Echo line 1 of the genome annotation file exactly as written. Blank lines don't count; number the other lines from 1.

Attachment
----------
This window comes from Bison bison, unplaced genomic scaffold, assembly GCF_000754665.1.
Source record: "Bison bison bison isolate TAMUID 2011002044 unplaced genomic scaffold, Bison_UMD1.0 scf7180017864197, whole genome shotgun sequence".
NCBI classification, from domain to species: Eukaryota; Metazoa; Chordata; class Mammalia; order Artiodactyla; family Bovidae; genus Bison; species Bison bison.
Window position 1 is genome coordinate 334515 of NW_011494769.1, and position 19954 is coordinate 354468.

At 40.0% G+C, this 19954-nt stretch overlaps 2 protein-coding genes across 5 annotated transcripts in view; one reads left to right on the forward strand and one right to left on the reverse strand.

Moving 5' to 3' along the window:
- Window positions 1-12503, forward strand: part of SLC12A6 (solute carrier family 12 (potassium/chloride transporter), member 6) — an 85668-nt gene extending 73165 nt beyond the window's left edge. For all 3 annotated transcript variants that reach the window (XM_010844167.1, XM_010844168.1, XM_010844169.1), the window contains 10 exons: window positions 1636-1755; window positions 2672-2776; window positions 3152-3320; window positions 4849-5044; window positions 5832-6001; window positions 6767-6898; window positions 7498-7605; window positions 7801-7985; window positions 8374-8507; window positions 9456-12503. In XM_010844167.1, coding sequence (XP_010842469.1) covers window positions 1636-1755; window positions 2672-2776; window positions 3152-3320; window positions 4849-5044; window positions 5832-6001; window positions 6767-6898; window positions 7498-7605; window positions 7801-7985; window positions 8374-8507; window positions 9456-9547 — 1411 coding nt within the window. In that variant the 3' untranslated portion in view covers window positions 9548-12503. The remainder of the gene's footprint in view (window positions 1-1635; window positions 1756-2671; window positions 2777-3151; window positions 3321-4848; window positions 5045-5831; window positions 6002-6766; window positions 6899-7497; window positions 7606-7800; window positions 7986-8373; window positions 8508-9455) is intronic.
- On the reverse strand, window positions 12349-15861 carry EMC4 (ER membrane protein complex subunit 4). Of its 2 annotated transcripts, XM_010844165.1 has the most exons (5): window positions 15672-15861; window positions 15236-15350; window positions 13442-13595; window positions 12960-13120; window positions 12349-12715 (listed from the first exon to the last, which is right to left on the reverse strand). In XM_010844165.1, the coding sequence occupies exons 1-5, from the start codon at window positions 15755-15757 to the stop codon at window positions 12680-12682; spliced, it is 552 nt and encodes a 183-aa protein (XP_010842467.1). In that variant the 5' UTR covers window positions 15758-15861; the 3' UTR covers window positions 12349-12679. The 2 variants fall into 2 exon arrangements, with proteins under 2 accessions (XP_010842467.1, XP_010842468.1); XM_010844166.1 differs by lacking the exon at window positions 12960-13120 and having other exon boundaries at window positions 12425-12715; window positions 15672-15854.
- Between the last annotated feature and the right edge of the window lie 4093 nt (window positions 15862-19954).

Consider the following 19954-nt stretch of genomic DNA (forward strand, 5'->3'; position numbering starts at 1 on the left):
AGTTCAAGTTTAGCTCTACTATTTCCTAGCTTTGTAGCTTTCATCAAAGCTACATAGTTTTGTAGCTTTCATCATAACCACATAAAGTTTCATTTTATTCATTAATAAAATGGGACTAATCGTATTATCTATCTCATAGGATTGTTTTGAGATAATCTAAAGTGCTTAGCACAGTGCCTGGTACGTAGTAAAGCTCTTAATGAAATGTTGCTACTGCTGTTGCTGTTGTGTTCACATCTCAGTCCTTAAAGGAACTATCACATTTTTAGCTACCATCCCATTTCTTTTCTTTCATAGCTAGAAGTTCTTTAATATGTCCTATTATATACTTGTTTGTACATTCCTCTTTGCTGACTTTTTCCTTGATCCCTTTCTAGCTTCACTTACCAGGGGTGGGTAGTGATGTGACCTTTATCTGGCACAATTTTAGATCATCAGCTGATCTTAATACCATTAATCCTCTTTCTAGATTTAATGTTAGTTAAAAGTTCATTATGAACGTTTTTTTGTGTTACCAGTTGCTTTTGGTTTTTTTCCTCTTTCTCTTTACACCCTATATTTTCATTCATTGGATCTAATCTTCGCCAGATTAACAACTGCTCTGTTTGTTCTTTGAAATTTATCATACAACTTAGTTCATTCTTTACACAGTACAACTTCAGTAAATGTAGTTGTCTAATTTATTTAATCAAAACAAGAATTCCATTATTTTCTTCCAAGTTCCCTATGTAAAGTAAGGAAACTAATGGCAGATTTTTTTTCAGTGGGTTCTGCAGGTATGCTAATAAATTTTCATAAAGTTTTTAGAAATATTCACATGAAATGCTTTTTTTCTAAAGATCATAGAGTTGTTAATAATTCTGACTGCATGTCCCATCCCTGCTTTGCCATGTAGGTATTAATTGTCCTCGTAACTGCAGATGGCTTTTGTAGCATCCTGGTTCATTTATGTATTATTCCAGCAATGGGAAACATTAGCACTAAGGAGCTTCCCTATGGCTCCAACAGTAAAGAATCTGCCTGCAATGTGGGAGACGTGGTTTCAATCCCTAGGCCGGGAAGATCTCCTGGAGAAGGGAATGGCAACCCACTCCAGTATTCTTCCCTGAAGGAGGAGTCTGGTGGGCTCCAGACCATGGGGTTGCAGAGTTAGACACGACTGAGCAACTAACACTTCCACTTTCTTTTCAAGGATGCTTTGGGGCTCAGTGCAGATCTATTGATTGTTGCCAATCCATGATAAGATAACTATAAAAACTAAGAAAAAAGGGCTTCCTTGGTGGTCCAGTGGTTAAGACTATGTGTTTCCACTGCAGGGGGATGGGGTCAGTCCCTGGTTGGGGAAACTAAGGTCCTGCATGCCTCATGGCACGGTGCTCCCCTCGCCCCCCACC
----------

This window comes from Bison bison, unplaced genomic scaffold, assembly GCF_000754665.1.